O’Sullivan raises the bar with three records

Hugh Farrell

Aoife O'Sullivan

The IPF Juniors & Masters National Championships finished earlier in the month with DCU’s Aoife O’Sullivan placing first in the female U23.

O’Sullivan is a member of DCU Powerlifting and set 3 new Junior national records.

She talked on the result and said “It felt absolutely deadly. That was my final competition competing as a junior competitor so to leave the juniors with the squat record, deadlift record and overall total record is a pretty deadly feeling. It’s the best feeling in the world when hard work pays off.”

“I’m always driving myself to become stronger and when the results show I’m literally on cloud 9!,” O’Sullivan said.

“It’s been tough with training the last few months as I’m working almost a full time job while doing my masters so dragging myself to the gym late at night has been a struggle to say the least. All those late nights training paid off for sure.”

“Unfortunately I have been training pretty much fully alone for the last few months since starting my masters and the job. I had two training sessions with my coach about a week and a half out from the competition.

“When you have a crazy busy schedule you have to just fit training in when it suits you and make the time for it yourself,” O’Sullivan told The College View.

The big issue here for her was the lack of accompanying guidance during a session.

“Not having my coach there to tell me what I am doing wrong was a big bummer. Also training did become quite difficult at times when you have nobody there to push you during those sessions when the gym is the last place you want to me.

“I really had to dig deep to find the motivation during those hard training sessions. Not being able to see my coach over the last few months has definitely affected my progress,” O’Sullivan said.

“Progress has most definitely been slower than it should be and what I would like it to be as a result. Nonetheless I have still been improving and that’s all that matters.

“I really would love to get out to the group training’s but sadly I just cannot fit it in 99% of the time. My masters and job are my priority right now,” O’Sullivan said.

The difficult preparation wasn’t the only speed bump for O’Sullivan, she also suffered an injury in the lead up to the competition.

“I was actually injured going into nationals which I just competed in approximately two weeks ago. I got three bad falls on the same knee (very unfortunate) approx three weeks before the competition.

“Pretty sure I fell once on each separate week. Let’s just say I’m rather clumsy! I was literally limping on one leg about 9 days out from the competition and didn’t think I would be able to compete.”

“I went for a few physio sessions and got some dry needling done and that definitely helped a bit. The knee miraculously held up on the day,” O’Sullivan said.

“I think there was so much adrenaline running through my body that it almost mentally blocked out the pain. Also two years ago I was meant to travel to South Africa for the World University Powerlifting Championships but I had to pull out last minute due to a back injury.”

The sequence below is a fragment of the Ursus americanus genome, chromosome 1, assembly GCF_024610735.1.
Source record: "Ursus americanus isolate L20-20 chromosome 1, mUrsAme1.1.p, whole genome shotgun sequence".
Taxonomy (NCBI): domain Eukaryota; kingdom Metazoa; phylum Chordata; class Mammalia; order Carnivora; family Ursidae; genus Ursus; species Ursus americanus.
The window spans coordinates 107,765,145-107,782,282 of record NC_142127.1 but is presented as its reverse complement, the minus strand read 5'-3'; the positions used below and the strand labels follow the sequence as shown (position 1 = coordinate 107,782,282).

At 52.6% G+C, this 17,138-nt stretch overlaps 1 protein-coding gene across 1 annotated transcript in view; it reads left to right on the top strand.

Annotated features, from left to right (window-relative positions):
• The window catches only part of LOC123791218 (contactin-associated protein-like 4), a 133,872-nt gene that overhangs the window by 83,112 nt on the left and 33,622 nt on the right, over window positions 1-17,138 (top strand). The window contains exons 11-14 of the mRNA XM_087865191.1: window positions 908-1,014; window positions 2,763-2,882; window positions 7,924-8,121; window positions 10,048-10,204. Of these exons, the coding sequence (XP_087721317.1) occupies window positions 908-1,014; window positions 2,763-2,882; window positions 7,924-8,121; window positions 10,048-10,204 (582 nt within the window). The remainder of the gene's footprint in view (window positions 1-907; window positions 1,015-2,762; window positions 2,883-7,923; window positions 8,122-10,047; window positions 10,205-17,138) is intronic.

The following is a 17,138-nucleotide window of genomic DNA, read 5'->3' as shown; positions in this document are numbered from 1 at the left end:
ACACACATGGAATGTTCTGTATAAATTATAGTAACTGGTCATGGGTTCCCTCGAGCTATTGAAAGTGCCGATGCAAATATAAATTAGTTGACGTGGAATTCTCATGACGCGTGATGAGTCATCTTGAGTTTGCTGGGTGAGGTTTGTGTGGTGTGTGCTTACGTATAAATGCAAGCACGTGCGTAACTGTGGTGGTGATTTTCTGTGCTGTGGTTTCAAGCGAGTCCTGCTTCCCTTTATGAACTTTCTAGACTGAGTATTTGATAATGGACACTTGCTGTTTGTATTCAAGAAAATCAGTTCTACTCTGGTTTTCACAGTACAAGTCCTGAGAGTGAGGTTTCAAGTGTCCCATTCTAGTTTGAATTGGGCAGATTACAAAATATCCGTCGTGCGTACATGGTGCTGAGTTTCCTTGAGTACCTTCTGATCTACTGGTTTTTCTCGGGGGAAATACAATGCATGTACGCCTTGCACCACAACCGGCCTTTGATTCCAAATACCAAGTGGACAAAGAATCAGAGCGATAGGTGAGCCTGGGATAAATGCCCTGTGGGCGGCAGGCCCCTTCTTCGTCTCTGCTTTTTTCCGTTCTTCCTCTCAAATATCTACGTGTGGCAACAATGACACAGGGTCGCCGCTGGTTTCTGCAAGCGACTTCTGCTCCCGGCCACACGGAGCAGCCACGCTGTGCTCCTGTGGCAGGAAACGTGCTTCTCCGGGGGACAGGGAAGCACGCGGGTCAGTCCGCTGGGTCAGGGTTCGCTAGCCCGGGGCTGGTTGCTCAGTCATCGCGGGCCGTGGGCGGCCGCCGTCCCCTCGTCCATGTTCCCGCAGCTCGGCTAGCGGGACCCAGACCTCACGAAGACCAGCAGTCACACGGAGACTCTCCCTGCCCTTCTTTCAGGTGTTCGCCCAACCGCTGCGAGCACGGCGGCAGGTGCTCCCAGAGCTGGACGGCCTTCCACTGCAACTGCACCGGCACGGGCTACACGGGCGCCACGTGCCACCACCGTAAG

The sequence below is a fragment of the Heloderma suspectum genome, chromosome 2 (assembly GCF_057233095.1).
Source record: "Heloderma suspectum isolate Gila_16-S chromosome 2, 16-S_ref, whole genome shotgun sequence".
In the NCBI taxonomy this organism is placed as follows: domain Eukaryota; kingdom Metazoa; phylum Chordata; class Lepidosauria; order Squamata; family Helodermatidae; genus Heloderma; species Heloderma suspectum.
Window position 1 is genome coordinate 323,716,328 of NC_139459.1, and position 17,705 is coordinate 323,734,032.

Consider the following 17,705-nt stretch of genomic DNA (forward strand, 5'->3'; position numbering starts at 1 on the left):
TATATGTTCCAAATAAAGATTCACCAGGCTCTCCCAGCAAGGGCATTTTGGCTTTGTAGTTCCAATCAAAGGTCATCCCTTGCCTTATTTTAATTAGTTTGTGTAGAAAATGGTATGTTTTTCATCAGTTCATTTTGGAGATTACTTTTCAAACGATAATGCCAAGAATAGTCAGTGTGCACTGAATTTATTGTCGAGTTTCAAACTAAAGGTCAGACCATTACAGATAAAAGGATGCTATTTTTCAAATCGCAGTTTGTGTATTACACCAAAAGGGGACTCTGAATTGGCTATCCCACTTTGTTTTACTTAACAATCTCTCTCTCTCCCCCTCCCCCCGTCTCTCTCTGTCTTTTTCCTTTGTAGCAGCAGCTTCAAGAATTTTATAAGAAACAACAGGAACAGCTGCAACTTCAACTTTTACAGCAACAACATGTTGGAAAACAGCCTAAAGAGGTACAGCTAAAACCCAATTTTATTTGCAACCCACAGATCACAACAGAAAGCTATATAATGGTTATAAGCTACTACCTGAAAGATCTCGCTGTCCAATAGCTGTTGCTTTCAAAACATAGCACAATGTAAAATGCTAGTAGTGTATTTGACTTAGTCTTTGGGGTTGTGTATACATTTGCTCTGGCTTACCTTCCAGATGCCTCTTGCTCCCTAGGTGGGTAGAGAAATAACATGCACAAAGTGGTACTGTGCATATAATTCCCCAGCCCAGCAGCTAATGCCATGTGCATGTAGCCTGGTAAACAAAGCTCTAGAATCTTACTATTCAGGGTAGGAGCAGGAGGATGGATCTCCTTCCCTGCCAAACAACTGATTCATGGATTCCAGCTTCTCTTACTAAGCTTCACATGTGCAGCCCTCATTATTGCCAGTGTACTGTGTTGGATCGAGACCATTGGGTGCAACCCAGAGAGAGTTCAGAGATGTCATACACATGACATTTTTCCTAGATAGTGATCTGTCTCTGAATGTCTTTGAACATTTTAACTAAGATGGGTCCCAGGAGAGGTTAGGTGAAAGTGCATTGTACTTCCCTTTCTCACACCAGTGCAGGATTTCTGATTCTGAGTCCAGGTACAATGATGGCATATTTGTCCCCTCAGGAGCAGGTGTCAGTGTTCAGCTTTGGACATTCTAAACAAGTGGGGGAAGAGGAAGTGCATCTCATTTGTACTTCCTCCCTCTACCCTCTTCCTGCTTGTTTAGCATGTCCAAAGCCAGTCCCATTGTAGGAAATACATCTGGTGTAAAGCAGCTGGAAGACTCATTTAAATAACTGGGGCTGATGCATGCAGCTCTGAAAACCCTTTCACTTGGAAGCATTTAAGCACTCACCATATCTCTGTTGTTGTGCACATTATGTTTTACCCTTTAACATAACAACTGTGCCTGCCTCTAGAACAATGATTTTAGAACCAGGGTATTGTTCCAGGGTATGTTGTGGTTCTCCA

“The injury was totally self inflicted as I had done a severe cut for a competition and was extremely dehydrated. As a result some of the muscles in my back ended up spasming up and it was not pretty to say the least.

“I also had a stubborn lingering ankle injury that affected me for a while but that sort of went away on its own accord. Thankfully other than that I have been lucky enough that I have avoided most major injuries.”

Despite the recent success, O’Sullivan has realised the act of juggling the competitive element of power-lifting with work and college.

“To be honest the extremely competitive side of the sport is over for me. Any competitions I do from now on will just be to see where I am at with my own training. I will continue to lift more so for my own enjoyment now more than anything.”

“Moving up to the seniors is a different ball game altogether and unless you have a lifestyle that allows you to devote the time that you need to training and also to go and train in a team environment, then excelling at senior level is extremely difficult.

“I had an absolute heap of fun in my time as a junior and I am extremely grateful for every opportunity that arose, but for now I am at a different stage in my life where I have to prioritise work and my masters.”

While she won’t be competing any time soon, O’Sullivan intends to keep up her passion until she returns.

“I have been invited to compete at Nationals as a senior competitor next year but I have turned down the invite as I will not have time to train properly for it.

“I also have a lot of imbalances that I need to work on so I am now taking a bit of an off season to work on those.

“All going well (work and masters wise) I intend on doing Intervarsities next year so I’m really looking forward to that. It’s always great to compete for your university.”

“Powerlifting is more so a lifestyle for me than anything. It helps me keep structure in my week and allows me to always ensure I take time out of my day to focus purely on myself.”

Hugh Farrell

Image Credit: Irish Powerlifting Federation / IPF